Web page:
Seven common myths in the marriage equality debate

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I have long been involved in one of the key civil rights causes of our day: the struggle for marriage equality. As a lawyer in Canada in the past, I was involved in same-sex marriage litigation in that country. That was early in the last decade, around 2002. Ever since, I have written about the issue and engaged in debate about it. I now feel I've heard it all – all the arguments against marriage equality. And I feel very confident at this point saying that none of the arguments against marriage equality holds up in the light of logic.

Myth 1: Definitions like "marriage" don't change. Actually, they do. Societies change, and in turn social definitions change too. Social definitions are not the same as scientific definitions, which either don't change (eg, 'triangle') or change infrequently (eg, 'planet'). Social definitions are constantly being updated. For example, the definition of voter – our most important marker of citizenship – only recently came to include Indigenous voters (1963) and 18-year-olds (1973). Previously, you needed to be non-Indigenous and 21. In earlier decades you also needed to be male and to have substantial property holdings. Things change.

Myth 2: Marriage has always been between a man and a woman. Actually the current Australian law on this dates from 2004. While Western marriage has tended in recent decades and centuries to be a largely heterosexual institution, Western societies have also held changing attitudes toward marriage in centuries past. Even the Catholic Church once sanctified certain forms of same-sex relationships.

In any case, the fact that something is (or isn't) historically unchanged is neither here nor there in a moral sense. As Judge Posner in the US said at the Court of Appeals, '[t]radition per se … cannot be a lawful ground for discrimination – regardless of the age of the tradition'. If tradition mattered more than anything else, then of course we would need to hold on to some other Western traditions (eg, slavery, and capital punishment for property theft). Things change, as they should.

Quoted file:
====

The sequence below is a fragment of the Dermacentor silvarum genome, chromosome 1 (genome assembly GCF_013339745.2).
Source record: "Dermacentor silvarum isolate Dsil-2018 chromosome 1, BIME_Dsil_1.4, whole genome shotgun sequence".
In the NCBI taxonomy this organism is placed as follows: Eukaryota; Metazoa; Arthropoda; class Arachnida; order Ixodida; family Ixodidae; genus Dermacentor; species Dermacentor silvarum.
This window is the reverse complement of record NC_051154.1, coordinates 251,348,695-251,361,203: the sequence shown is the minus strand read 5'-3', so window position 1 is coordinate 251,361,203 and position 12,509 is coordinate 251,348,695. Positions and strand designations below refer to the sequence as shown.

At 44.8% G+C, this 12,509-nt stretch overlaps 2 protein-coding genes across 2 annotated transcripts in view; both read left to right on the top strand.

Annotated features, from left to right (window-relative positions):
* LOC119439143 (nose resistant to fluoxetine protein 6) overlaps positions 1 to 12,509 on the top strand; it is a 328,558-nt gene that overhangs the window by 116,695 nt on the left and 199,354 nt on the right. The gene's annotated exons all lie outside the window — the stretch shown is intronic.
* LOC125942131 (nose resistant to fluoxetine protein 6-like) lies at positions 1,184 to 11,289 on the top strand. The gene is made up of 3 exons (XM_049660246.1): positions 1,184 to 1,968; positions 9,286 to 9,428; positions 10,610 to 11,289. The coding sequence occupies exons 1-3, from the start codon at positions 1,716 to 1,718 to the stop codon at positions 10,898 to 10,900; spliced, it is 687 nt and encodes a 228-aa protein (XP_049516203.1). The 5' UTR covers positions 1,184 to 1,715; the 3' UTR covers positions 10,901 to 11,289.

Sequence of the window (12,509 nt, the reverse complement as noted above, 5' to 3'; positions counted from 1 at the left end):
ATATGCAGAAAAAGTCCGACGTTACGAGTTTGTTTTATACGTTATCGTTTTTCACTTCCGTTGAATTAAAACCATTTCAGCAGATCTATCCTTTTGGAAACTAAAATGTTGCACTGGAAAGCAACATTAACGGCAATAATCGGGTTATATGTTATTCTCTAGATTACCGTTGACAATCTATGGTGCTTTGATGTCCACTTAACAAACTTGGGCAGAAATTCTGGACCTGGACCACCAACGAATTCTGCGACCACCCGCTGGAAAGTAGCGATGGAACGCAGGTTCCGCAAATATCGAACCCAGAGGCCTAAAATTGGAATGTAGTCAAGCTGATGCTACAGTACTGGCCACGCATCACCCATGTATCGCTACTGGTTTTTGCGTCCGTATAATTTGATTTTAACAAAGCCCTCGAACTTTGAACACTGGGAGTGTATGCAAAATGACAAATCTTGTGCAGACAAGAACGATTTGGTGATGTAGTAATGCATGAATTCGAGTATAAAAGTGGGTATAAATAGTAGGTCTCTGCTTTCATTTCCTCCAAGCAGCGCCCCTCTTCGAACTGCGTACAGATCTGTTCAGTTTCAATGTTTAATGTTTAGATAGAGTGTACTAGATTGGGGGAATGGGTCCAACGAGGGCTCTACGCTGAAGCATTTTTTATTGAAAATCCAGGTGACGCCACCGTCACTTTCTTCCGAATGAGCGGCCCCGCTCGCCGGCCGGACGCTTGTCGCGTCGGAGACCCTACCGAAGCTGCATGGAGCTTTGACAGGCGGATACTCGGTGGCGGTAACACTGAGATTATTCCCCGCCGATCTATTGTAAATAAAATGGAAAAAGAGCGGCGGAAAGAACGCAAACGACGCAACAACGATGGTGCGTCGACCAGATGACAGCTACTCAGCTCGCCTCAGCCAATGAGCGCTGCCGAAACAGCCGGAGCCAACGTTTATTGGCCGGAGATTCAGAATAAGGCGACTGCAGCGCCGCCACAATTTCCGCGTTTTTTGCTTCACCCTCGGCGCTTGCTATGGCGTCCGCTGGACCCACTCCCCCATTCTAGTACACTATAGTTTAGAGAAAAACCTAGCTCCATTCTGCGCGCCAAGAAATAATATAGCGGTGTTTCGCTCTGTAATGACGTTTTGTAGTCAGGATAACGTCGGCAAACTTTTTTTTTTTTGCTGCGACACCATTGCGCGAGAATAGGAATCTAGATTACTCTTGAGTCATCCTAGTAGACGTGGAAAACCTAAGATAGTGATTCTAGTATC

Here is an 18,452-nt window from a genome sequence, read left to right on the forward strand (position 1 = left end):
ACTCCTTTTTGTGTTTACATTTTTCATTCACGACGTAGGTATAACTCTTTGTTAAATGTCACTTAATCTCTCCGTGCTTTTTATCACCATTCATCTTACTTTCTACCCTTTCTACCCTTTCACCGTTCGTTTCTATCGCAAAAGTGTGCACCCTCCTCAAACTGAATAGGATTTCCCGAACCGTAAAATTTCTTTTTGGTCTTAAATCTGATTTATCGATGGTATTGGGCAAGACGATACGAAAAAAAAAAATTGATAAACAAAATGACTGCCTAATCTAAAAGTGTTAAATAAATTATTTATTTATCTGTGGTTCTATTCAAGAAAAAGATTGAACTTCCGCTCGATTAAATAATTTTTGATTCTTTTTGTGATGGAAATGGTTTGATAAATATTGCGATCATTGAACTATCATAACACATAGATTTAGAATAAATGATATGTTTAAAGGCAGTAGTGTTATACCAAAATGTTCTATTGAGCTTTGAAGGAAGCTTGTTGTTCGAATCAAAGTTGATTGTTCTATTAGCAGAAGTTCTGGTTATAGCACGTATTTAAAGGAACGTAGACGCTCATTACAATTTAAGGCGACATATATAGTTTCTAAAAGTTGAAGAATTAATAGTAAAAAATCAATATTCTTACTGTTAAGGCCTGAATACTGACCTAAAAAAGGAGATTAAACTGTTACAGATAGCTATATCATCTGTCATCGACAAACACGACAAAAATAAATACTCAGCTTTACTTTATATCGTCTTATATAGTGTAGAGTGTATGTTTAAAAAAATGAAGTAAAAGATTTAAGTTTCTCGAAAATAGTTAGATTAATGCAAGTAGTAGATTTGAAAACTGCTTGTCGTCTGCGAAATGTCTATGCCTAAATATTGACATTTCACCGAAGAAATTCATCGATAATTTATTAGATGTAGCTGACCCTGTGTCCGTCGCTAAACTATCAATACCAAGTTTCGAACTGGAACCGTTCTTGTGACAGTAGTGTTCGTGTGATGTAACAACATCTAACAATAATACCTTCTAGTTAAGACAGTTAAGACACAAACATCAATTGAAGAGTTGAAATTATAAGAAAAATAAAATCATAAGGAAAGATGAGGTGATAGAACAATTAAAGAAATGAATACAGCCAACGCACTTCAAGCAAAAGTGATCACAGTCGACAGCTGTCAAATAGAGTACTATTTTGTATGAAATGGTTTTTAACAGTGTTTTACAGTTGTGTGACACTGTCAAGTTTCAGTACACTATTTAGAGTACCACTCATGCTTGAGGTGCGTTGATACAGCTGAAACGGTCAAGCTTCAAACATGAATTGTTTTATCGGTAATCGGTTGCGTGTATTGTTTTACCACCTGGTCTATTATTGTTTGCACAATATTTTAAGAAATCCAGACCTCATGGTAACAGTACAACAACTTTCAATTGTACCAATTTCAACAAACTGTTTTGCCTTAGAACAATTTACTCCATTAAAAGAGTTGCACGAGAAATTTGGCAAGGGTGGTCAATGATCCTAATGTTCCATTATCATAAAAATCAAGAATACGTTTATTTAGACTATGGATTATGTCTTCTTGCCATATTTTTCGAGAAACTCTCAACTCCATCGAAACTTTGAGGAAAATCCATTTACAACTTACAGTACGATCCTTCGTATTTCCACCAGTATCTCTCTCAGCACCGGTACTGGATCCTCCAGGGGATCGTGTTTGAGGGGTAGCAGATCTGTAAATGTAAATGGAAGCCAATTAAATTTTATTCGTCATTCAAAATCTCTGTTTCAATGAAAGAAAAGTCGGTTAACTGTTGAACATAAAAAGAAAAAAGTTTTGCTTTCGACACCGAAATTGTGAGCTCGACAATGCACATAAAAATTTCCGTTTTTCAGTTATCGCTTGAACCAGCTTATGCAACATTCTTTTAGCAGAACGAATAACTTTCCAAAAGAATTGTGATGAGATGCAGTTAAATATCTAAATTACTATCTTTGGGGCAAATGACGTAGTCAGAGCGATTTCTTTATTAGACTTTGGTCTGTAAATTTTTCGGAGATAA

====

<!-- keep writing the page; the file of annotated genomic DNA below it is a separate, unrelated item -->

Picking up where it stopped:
Myth 3: Children need opposite-sex parents to thrive. Simply untrue and debunked in countless studies. See here. In a society where we must live together in mutual respect, we cannot base public policy on intuition and anecdote. We must instead look at what actual evidence is available. The fact that you grew up with a mum and dad and turned out OK does not count as adequate evidence.

Myth 4: Keeping the traditional definition of marriage is harmless. Again, look at the evidence. One of the most important arguments for legally recognising same-sex marriage is that the current definition excludes a segment of society from being socially viewed as equal. That is, legal exclusion expresses a society's refusal to express that everyone has equal status. Thus it is no surprise that young people who are "different" (eg, by being lesbian, gay, bisexual, transgendered, intersex or queer) from the rest of society suffer far higher rates of depression and suicide. Specifically, the studies show that it is the absence of marriage equality that reduces mental health.

Myth 5: You can have equality without calling it same-sex "marriage". The argument here is that a term like "civil union" is just as good, since it secures many of the same tangible benefits. For example, in a state that recognises same-sex civil unions, partners have the right to be contacted as next of kin by hospitals when something goes wrong. These benefits are undoubtedly useful. But as we have long known, at least since the days of "separate but equal" schools, separateness amounts to symbolic inequality. The point of including everyone within the same terminology ("marriage") is to express an equality of status.

Myth 6: Marriage equality affects religious freedom. No, it doesn't. It is clear that any marriage equality law passed in Australia will exempt religious celebrants from having to officiate same-sex weddings. A related myth is that legalising same-sex marriage affects the freedom of speech of those who oppose it on religious grounds. This is also incorrect. The fact that a law is on the books does not mean you are barred from disagreeing with it, any more than you are barred from disagreeing with the current law. The new law would affect only who can get married.

Myth 7: God opposes marriage equality. There are many fallacies in this approach. But let us focus on just one: that even if I somehow feel with certainty that I know what God intends, in a Western liberal democracy it is inappropriate for me to impose my private belief publicly. While my faith can inform my private choices, it should never be used to coerce other people's private choices. I must not insist that others follow rules based on my own beliefs, unless those beliefs can be publicly raised and debated as matters of arguable logic or fact. In our democracy, this is a fundamental principle. If marriage equality becomes a legal reality, this will allow everyone to make choices based on their personal convictions. Opposite-sex couples will be able to marry members of the opposite sex, and same-sex couples will be able to marry members of the same sex. That is how it should be.

This article was first published in The Age on Sunday, 3 September 2017.

Updated:  10 August 2015/Responsible Officer:  College General Manager, ANU College of Law/Page Contact:  Law Marketing Team